ROCH J: On 26 July 1990 the Secretary of State decided to remove the applicant, Mr Bokele, from the United Kingdom to Belgium. On 31 July 1990, following further representations made on Mr Bokele's behalf and a careful review of the applicant's case by the Secretary of State, the Secretary of State confirmed his decision to remove the applicant from the United Kingdom to Belgium and not to consider the applicant's application for political asylum in this country. This is an application for leave to move this court for an order of certiorari quashing that decision of the Secretary of State, mandamus ordering the Secretary of State to grant the applicant political asylum and a declaration that the applicant is entitled to political asylum in this country. That application came before Simon Brown J on the papers on 20 September and was refused. Simon Brown J indicated that if the application were to be renewed, the Secretary of State should be invited to attend the hearing. At this hearing the Secretary of State has been represented by Mr Jay and has put in evidence an affidavit of Mr Sprunt, a senior executive officer in the Refugee Unit of Immigration and Nationality Department of the Home Office, to which are attached several exhibits. The applicant is a citizen of Zaire. He was born there on 17 December 1964. His father still lives there and works for the national airline, Air Congo. The applicant left Zaire and arrived in Belgium he says in his affidavit on 2 July 1990. That is probably a mistake. 2 June is the date put forward by the respondents. His passport would indicate that he left Zaire on 31 May. Five days before that, the applicant's passport was stamped with an entry visa into Belgium granted by the Belgian Embassy in Kinshasha. The applicant was in Belgium for some time, probably between 2 June and 16 July 1990. 16 July 1990 was the day on which he arrived in the United Kingdom landing at Gatwick Airport. He presented a passport which was not his own. It was a Dutch passport in the name of Julien Gieken. Quite what his reason for doing that was is not clear. He was interviewed in French because that is his sole language, Zaire being a former colony of Belgium. In the course of the interview, he sought political asylum. He claims that he fled Zaire because his life is in danger in that country. He also claims that if he is returned to Belgium, he will be sent back to Zaire by the Belgian authorities automatically or, alternatively, the secret police of Zaire in Belgium may kidnap him and either take him back to Zaire or he will disappear. The Secretary of State's policy in such cases has been stated to the House of Commons in an answer given by the Home Secretary, Mr Waddington, on 25 July 1990. That answer is contained in the fourth exhibit to Mr Sprunt's affidavit. I do not need to read that answer. This country, as is Belgium, is a signatory of a convention relating to the granting of political asylum. The convention was agreed in 1990 and although not all of the 12 parties to the convention have yet signed it, 11 have, two of those being this country and Belgium. Article 5 of that convention provides that, subject to certain provisos and exceptions, the responsibility of considering whether or not to grant political asylum shall lie with a member state who has issued an applicant with a residence permit or visa. If that article is applied in this case, then the member state who should decide the question of political asylum is Belgium. Articles 6 and 7 of the convention provide that where none of the earlier articles apply, responsibility shall lie with the first state within the European Community which the applicant has entered from outside, whether lawfully or unlawfully. Again, if those articles are applied, then the state which has the responsibility in this case is the state of Belgium. Article 8 provides that where none of the earlier articles apply, then the responsible member state shall be the one in which the applicant first claimed asylum. It would appear on the evidence that under that article it would be the United Kingdom. Of course, that article has no application because it is clear that the earlier articles, 5, 6 and 7, all apply in the present case. Mr Sprunt's affidavit goes on to recall that the Secretary of State has considered the applicant's claim that he would be in danger in Belgium itself and has concluded that that fear, even if it be genuine, is groundless. The Secretary of State is satisfied that the Belgian authorities do and would in this case consider properly an application for political asylum. The respondent's affidavit also points out that the claim by the applicant that he will be in danger in Belgium is not a claim he made in the early interviews that he had with the immigration authority; it is a claim which emerged late in the history of this man. In my judgment, there is no ground on which the decision of the Secretary of State to return the applicant to Belgium could be attacked and any application for judicial review in this case would have no prospect of success. I observe, in addition to the applicant being French speaking, there is in the Zaire Embassy in Brussels a person who is either his uncle or someone whom he knows sufficiently well to call by the name of uncle. It is true that the applicant claims to have a married sister and brother-in-law living in the United Kingdom, and the respondents in their affidavit have indicated that they are prepared to deal with this matter and have dealt with this matter on the basis that that claim is true, although it has not in fact been confirmed. On the information before this court, there is no reason to believe that if he is returned to Belgium the applicant is going to be in danger or that the Belgian authorities will not deal properly with any request by him to be allowed to remain as a political refugee. For those reasons, I refuse leave in this case.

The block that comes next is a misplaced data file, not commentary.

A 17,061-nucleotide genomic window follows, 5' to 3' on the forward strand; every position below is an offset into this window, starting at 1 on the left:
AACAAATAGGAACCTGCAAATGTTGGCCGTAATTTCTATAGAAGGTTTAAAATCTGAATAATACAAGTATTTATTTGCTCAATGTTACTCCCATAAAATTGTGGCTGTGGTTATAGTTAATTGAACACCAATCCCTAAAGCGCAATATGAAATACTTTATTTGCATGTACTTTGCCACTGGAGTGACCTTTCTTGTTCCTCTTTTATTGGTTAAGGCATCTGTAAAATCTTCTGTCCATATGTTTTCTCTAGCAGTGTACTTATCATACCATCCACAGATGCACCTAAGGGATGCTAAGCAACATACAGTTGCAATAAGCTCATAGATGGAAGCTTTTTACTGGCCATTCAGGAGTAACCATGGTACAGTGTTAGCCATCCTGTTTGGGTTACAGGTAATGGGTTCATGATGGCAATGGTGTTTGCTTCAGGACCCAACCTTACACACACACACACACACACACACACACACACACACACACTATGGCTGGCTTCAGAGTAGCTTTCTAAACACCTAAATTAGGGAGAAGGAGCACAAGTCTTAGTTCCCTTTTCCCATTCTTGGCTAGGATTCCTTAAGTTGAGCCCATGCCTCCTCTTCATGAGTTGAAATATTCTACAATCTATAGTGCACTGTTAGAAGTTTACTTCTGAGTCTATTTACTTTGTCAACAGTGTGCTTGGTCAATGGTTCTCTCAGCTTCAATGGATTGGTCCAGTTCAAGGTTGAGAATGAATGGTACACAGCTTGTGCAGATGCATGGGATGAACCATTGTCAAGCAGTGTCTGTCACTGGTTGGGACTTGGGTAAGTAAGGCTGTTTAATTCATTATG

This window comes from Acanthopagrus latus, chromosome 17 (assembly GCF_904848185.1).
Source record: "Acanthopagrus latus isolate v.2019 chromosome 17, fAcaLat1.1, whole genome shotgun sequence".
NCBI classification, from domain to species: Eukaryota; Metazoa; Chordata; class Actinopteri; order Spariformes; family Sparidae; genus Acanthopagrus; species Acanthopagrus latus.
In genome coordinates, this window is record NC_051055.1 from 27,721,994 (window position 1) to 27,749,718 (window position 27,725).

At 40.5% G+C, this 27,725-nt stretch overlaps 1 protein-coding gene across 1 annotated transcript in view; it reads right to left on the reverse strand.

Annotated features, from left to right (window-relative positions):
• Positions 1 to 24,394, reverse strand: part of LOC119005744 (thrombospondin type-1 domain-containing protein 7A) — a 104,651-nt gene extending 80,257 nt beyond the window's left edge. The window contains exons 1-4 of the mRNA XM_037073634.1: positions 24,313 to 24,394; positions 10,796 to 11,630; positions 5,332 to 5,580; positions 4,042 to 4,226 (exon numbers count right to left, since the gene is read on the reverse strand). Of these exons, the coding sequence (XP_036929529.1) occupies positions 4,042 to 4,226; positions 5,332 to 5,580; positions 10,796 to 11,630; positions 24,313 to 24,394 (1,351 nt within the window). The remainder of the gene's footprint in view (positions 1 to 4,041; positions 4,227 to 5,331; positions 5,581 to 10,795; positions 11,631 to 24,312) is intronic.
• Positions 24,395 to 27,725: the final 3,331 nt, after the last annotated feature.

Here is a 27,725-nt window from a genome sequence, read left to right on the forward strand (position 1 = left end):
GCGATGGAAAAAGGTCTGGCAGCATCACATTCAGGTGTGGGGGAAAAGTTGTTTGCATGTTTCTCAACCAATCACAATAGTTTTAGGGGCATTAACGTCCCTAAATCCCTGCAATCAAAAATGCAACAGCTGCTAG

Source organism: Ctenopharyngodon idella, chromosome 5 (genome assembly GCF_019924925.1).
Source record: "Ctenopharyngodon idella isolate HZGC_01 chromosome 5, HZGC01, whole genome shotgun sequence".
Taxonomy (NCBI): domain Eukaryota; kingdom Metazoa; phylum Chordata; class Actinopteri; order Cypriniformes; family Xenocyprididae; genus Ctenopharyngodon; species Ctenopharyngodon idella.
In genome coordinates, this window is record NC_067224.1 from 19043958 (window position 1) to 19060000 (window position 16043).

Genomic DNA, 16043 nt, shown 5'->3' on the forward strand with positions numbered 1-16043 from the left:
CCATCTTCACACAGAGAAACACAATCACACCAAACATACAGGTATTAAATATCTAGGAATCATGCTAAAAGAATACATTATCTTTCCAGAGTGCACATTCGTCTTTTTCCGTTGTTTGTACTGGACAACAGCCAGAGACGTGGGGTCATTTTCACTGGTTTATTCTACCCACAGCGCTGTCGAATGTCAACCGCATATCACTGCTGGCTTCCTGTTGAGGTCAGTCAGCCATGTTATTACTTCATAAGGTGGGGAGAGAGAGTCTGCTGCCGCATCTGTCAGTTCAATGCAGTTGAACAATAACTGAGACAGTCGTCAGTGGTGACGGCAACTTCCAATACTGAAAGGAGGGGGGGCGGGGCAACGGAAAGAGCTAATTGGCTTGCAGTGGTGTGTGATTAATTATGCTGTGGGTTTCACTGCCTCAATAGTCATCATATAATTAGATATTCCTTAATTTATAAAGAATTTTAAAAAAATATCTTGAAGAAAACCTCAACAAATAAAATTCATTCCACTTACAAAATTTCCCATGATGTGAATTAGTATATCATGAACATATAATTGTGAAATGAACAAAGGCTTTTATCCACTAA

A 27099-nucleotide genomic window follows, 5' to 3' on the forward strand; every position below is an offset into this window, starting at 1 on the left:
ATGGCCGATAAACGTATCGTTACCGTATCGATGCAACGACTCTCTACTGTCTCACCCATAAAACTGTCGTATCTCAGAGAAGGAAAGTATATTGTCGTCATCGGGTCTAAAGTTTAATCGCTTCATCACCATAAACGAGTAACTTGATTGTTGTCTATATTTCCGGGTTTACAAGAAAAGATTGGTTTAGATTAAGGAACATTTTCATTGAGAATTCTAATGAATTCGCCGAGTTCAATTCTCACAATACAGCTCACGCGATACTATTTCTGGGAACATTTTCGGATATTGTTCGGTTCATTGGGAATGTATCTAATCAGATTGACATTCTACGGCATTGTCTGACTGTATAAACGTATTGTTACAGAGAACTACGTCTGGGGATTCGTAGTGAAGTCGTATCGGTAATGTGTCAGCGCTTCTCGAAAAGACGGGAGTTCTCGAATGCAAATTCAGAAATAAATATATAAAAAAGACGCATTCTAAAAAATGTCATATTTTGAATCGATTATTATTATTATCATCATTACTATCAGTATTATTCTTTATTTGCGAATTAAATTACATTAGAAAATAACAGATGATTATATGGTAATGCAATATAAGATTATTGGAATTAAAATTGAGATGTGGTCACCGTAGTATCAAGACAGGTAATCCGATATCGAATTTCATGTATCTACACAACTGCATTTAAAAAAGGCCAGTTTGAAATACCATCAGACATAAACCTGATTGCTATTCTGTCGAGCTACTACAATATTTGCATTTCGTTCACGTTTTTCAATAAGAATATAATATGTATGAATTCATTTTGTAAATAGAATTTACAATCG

Leave to move for judicial review refused


Singh & Choudry, London E8, Treasury Solicitor